Mapp’s conviction was a near-perfect example of what could happen without the exclusionary rule. Police officers ignored her constitutional rights, searched her home, and secured a conviction with illegally obtained evidence. The Ohio Supreme Court accepted that the evidence was obtained illegally but did not overturn her conviction.
In theory, the state of Ohio could have taken actions to curtail its enforcement officers from violating Mapp’s rights. She could have also sued the state for its violation of her rights. Neither of these threats prevented her from being arrested, charged, and found guilty of a crime. Instead, the state effectively ignored the Fourth Amendment’s protections against illegal searches and seizures.
Incorporating the Exclusionary Rule
Mapp v. Ohio held that states must apply the exclusionary rule in court proceedings. The court had several motivations behind this ruling. Justices cited the lack of effective deterrence provided by alternative remedies. The states fully incorporated the Fourth Amendment, so they found it inconsistent that a state prosecutor could use evidence that a federal prosecutor could not.
In a concurrence to the majority opinion, Justice Hugo Black posited that the Fourth and Fifth Amendment’s protections against self-incrimination not only justified, but required the exclusionary rule. Again, as these amendments were incorporated to the states, the exclusionary rule must therefore apply to state prosecutions as well.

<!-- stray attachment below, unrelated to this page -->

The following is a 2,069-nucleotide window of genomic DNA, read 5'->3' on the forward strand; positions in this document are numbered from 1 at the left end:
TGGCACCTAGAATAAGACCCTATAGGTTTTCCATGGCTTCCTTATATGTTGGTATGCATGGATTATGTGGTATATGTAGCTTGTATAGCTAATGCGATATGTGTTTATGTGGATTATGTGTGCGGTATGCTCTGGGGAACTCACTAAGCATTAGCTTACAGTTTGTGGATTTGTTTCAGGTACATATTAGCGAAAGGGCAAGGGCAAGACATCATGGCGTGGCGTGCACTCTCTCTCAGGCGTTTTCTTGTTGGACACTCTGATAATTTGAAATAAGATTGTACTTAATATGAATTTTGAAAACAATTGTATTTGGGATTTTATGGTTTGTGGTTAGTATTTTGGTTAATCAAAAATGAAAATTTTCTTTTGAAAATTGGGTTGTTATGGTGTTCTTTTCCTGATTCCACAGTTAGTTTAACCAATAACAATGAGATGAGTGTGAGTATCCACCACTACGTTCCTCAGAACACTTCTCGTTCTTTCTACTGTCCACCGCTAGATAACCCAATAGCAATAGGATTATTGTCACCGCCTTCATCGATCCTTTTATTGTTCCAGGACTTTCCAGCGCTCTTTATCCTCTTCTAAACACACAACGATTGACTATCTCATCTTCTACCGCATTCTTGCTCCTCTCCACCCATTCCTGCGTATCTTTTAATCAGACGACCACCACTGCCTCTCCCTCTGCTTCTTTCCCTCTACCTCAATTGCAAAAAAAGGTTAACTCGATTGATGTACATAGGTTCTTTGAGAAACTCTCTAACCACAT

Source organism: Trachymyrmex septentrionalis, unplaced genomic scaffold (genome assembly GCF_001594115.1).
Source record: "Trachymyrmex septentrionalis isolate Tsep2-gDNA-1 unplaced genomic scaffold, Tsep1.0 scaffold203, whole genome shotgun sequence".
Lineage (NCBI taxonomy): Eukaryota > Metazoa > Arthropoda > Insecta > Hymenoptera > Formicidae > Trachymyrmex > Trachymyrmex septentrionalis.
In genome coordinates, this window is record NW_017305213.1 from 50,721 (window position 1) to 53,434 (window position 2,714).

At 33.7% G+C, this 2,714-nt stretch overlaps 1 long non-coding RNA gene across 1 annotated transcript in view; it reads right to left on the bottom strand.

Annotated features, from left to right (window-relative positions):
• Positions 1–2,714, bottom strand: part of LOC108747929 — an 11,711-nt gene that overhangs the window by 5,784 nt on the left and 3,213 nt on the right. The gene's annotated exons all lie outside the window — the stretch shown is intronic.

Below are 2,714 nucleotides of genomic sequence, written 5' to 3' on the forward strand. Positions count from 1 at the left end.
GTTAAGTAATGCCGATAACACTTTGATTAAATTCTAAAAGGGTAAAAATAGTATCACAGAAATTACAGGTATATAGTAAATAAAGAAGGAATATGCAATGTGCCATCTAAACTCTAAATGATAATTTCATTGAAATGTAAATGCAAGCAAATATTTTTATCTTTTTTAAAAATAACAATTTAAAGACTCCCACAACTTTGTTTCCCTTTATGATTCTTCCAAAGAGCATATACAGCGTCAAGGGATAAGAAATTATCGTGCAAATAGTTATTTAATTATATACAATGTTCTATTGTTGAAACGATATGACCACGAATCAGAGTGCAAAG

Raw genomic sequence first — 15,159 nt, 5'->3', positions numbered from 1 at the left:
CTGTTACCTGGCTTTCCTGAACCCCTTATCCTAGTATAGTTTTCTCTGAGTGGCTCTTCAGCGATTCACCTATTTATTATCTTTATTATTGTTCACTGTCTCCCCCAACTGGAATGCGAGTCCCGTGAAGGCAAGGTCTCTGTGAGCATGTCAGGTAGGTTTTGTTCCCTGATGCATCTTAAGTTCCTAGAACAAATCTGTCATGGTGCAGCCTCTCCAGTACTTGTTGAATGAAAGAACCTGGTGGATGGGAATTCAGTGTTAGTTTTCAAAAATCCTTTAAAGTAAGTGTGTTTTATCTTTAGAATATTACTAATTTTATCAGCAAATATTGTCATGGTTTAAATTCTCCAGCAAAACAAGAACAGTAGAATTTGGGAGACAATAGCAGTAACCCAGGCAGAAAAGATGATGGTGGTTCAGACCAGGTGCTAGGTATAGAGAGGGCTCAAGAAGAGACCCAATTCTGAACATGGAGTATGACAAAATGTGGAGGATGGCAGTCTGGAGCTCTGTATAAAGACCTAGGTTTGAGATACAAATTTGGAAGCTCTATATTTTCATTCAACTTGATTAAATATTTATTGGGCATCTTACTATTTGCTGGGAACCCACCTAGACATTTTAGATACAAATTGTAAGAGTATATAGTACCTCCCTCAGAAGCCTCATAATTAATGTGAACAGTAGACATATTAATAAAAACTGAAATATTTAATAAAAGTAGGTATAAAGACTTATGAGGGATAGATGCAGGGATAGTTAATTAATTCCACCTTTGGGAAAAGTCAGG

The Exclusionary Rule’s Protections
The exclusionary rule is not perfect in its protection against illegal searches and seizures. It does, however, offer a basic level of protection against the situation encountered by Mapp. Since police cannot use evidence obtained via illegal searches in court, they have less incentive to perform such actions.
Fruit of the Poisonous Tree
A legal doctrine known as “fruit of the poisonous tree” extends the protections of the exclusionary rule. Under the exclusionary rule, police officers cannot use evidence that they obtain illegally in court.
They might, however, gather evidence via an illegal search and then use that evidence to guide their efforts to obtain other evidence legally. An illegal search might reveal the address of a warehouse full of illegal weapons, for example, and then the police might get a warrant to search that warehouse.
The fruit of the poisonous tree doctrine extends the protections of the exclusionary rule out to all evidence gained as a result of illegally obtained evidence. If the “tree” is tainted (the address), the “fruit” (the warehouse) is tainted also. While there are some exceptions to the fruit of the poisonous tree doctrine, police are further disincentivized from carrying out illegal searches in the first place due to the risk of tainting later evidence.
The Law of the Land
Of the 30 states that declined to incorporate the exclusionary rule after Wolf v. Colorado, over half had effectively adopted some version of the rule before the ruling in Mapp v. Ohio.